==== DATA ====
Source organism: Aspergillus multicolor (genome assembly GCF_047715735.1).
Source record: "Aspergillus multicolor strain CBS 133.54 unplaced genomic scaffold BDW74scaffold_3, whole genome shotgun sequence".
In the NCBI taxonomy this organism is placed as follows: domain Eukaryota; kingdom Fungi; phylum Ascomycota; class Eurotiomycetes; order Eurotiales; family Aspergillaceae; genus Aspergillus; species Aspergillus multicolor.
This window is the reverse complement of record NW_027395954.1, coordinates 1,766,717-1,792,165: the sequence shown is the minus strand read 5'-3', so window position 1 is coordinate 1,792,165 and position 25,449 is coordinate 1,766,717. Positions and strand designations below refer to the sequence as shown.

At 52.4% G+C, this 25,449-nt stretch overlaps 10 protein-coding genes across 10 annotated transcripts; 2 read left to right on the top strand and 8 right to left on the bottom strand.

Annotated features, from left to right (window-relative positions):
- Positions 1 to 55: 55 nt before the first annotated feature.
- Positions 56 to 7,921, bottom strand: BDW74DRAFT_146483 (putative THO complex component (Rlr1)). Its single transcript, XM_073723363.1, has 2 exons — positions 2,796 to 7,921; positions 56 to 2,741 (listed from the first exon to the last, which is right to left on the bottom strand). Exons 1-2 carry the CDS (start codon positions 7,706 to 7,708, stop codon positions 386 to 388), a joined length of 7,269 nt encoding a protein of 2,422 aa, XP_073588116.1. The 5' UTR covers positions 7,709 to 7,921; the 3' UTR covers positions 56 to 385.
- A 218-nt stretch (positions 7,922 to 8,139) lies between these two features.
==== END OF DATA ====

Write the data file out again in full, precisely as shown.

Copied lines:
Source organism: Aspergillus multicolor (genome assembly GCF_047715735.1).
Source record: "Aspergillus multicolor strain CBS 133.54 unplaced genomic scaffold BDW74scaffold_3, whole genome shotgun sequence".
In the NCBI taxonomy this organism is placed as follows: domain Eukaryota; kingdom Fungi; phylum Ascomycota; class Eurotiomycetes; order Eurotiales; family Aspergillaceae; genus Aspergillus; species Aspergillus multicolor.
This window is the reverse complement of record NW_027395954.1, coordinates 1,766,717-1,792,165: the sequence shown is the minus strand read 5'-3', so window position 1 is coordinate 1,792,165 and position 25,449 is coordinate 1,766,717. Positions and strand designations below refer to the sequence as shown.

At 52.4% G+C, this 25,449-nt stretch overlaps 10 protein-coding genes across 10 annotated transcripts; 2 read left to right on the top strand and 8 right to left on the bottom strand.

Annotated features, from left to right (window-relative positions):
- Positions 1 to 55: 55 nt before the first annotated feature.
- Positions 56 to 7,921, bottom strand: BDW74DRAFT_146483 (putative THO complex component (Rlr1)). Its single transcript, XM_073723363.1, has 2 exons — positions 2,796 to 7,921; positions 56 to 2,741 (listed from the first exon to the last, which is right to left on the bottom strand). Exons 1-2 carry the CDS (start codon positions 7,706 to 7,708, stop codon positions 386 to 388), a joined length of 7,269 nt encoding a protein of 2,422 aa, XP_073588116.1. The 5' UTR covers positions 7,709 to 7,921; the 3' UTR covers positions 56 to 385.
- A 218-nt stretch (positions 7,922 to 8,139) lies between these two features.